Ever since he was a kid, 33-year-old Zachary Varela dreamed of being a chef in his own restaurant. He lives for fine food, travels the world to sample the exotic fare in exotic lands, and most recently refined his palate in the sophisticated dining rooms of the more elegant cruise ships.
In fact — donuts aside — he may very well possess the most discerning taste buds of any of his fellow motorcycle cops in the Newport Beach Police Department.
Dreams don’t always come true. A career in the kitchen seemed to evaporate faster than a forgotten pot of Vichyssoise on the stove after he joined the Marine Corps right after high school.
Four years later, all muscled up, Sgt. Varela left the service to enter college, but abandoned the slow life of academia to follow his family into law enforcement. His father is a retired California Highway Patrolman, while his mom and stepdad both retired several years ago as sergeants with the Newport Beach PD. In fact, mom, Penny, was a well-recognized motorcycle oﬃcer, in large part because of her long braid trailing in the wind like a blonde pennant from beneath her motorcycle helmet.
No college degree in Psychology or Human Behavior, Varela feels, can prepare one to become a street cop faster than working in a jail environment, which he did for three years as an Orange County Deputy Sheriﬀ. The closest most of the inmates came to formal literacy was having the proverbial book thrown at them, but all were great teachers in their own right. They knew how to read people. They taught Varela how to understand a segment of society that requires oﬃcers to size-up, decipher and interpret — instantaneously.
For the most part, jail is a Vitamin D-deficient environment: tense, noisy, fluorescent and mostly indoors. Varela is an outdoors guy, having been a cross-country and track athlete in high school, a Marine, and serious motorcycle rider — all reasons enough to resign from the sheriﬀ’s department to join his family at the NBPD.
Motor Cops Do More Than Ticket
Most people think that all motor cops do is issue tickets, and Varela admits “That is my prime responsibility.” But he’s quick to add, “We’re not out to penalize people, but to decrease the number of traﬃc collisions. It’s a safety issue rather than a penalty issue.” He personally writes about 1,400 tickets annually, while all eight motor oﬃcers in total issue about 10,000 citations, whose fines generally range between $300 and $500. He clarified that fines go not to the city, but to the court system and state to help fund safety programs.
“There is no such thing as a routine traﬃc stop,” he shared. “Each one is diﬀerent, because you never know what the mindset of a driver (or passengers) is. You can’t prioritize the possible dangers, because all dangers are instantaneous. It’s requires multi-analysis in the moment. And all of this is what makes this job so exciting,” Varela exclaimed.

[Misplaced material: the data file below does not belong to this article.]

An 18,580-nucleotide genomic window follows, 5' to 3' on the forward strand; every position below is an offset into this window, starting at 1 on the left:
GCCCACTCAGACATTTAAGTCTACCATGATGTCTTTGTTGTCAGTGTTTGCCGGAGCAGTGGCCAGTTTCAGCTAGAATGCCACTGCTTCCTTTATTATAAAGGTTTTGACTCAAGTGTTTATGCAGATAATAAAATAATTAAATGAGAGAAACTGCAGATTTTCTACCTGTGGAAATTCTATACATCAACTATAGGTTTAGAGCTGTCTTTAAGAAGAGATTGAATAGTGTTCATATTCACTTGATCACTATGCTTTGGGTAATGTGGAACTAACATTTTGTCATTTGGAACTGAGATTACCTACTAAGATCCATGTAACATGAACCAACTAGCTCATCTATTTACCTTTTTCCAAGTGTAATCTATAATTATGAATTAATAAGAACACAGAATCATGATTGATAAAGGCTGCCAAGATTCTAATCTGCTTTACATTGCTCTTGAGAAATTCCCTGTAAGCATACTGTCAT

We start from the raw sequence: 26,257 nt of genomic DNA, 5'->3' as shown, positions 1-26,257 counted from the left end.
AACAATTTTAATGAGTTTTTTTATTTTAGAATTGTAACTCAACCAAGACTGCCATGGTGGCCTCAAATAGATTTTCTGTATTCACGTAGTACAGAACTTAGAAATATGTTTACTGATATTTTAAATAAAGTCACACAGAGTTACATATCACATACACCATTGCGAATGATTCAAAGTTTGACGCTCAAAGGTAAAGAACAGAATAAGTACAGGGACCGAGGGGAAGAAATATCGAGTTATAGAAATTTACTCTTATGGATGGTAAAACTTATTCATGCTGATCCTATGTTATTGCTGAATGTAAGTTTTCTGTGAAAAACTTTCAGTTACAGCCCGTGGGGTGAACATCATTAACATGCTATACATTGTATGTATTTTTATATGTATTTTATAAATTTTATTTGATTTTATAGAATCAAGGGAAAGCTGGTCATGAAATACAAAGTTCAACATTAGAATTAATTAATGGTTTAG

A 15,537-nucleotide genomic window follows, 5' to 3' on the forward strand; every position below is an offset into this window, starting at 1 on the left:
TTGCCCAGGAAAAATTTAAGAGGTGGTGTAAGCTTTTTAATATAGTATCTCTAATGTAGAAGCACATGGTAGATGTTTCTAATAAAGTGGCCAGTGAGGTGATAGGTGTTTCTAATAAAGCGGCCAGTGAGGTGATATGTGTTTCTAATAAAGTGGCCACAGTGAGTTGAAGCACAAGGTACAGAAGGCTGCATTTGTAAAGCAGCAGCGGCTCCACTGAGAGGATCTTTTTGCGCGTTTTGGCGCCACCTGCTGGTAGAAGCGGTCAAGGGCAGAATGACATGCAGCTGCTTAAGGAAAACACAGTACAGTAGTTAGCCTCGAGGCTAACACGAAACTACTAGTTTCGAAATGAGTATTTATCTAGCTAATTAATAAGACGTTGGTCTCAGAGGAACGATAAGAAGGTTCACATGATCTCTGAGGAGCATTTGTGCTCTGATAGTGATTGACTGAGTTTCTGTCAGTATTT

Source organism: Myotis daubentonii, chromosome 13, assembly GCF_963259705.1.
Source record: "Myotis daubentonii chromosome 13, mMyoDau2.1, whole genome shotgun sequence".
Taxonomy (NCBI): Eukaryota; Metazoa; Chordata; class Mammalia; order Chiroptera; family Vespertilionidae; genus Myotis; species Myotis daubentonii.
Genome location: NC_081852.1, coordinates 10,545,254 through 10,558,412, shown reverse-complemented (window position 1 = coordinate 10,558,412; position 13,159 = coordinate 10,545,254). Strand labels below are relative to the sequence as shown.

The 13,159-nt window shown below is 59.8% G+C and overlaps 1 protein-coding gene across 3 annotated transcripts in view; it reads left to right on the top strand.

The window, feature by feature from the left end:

Beyond writing tickets, a motor cop must help to unclog traﬃc jams, diﬀuse driver disagreements at fender benders, take charge at life-taking and heart-breaking collisions, occasionally pursue robbers, respond to burglar alarm calls in a safe and timely manner, chase down speeders in stolen cars, navigate normal traﬃc (often in fog, high winds, stifling heat or seasonal downpours), and issue citations for drivers on their cellphones.
A motor oﬃcer’s job is both active and reactive; they never know what they’ll come upon during their patrols, or where or when Dispatch might send them during their normal four-day-a-week, 10-hour shifts.
However, being a motor oﬃcer also means “I’m on call 24-7,” Varela said. That is why motor oﬃcers drive their motorcycles to and from home. Short of owning a private helicopter, there is no faster means to reach the department HQ or a particular Newport location than via his department-assigned BMW R1250 RT.
No need to beef up performance—it’s a stock machine capable of speeds in excess of 140 mph, but tricked out with cop stuﬀ: crash bars, lights, sirens, radio equipment and weapons stations.
“Beemers handle day-to-day heavy wear-and-tear with ease; they make solid motorcycles,” Varela attested.
Recently, while chasing robbery suspects that hit Fashion Island’s Neiman-Marcus for their fine selection of luxury handbags, Varela had to give up the chase when his speed got too high to be considered safe. Fortunately, sheriﬀs on the I-405 Freeway intercepted and apprehended all four suspects. Although many of the bags were recovered in the suspects’ vehicle, “Louis Vuitton” suﬀered countless scrapes and scratches when tossed out the windows during the attempted evasion.
Of his many motorcycle pursuits, “Only two suspects have gotten away.” Varela recounted with a proud, but sly smile.
As if a full workweek astride a motorbike is insuﬃcient, Varela just purchased for his personal use a Harley Davidson “Pan America,” ruggedly suitable for chasing oﬀ-road adventure, or sportily commuting to his favorite restaurants. Despite his love for two-wheel, high-performance transport, “I don’t advise my friends or family to ride motorcycles: it’s just too unsafe in our area traﬃc,” he said.
There are several requirements to become a motorcycle cop: a desire to even apply, the possession of a valid California State Motorcycle License, the acknowledgement that additional skill sets are required beyond pointing the machine down the road and twisting the throttle, the strength to singlehandedly right a tipped-over motorcycle that weighs nearly 900 pounds, and a willingness to undergo a month of intense training that includes inching down a narrow, serpentine path without striking any traﬃc cones (or falling over).
Today, Oﬃcer Zach Varela is right where he wants to be with the Newport Beach PD. Everything considered, says Varela, on “balance” being a motor oﬃcer is the best job in law enforcement.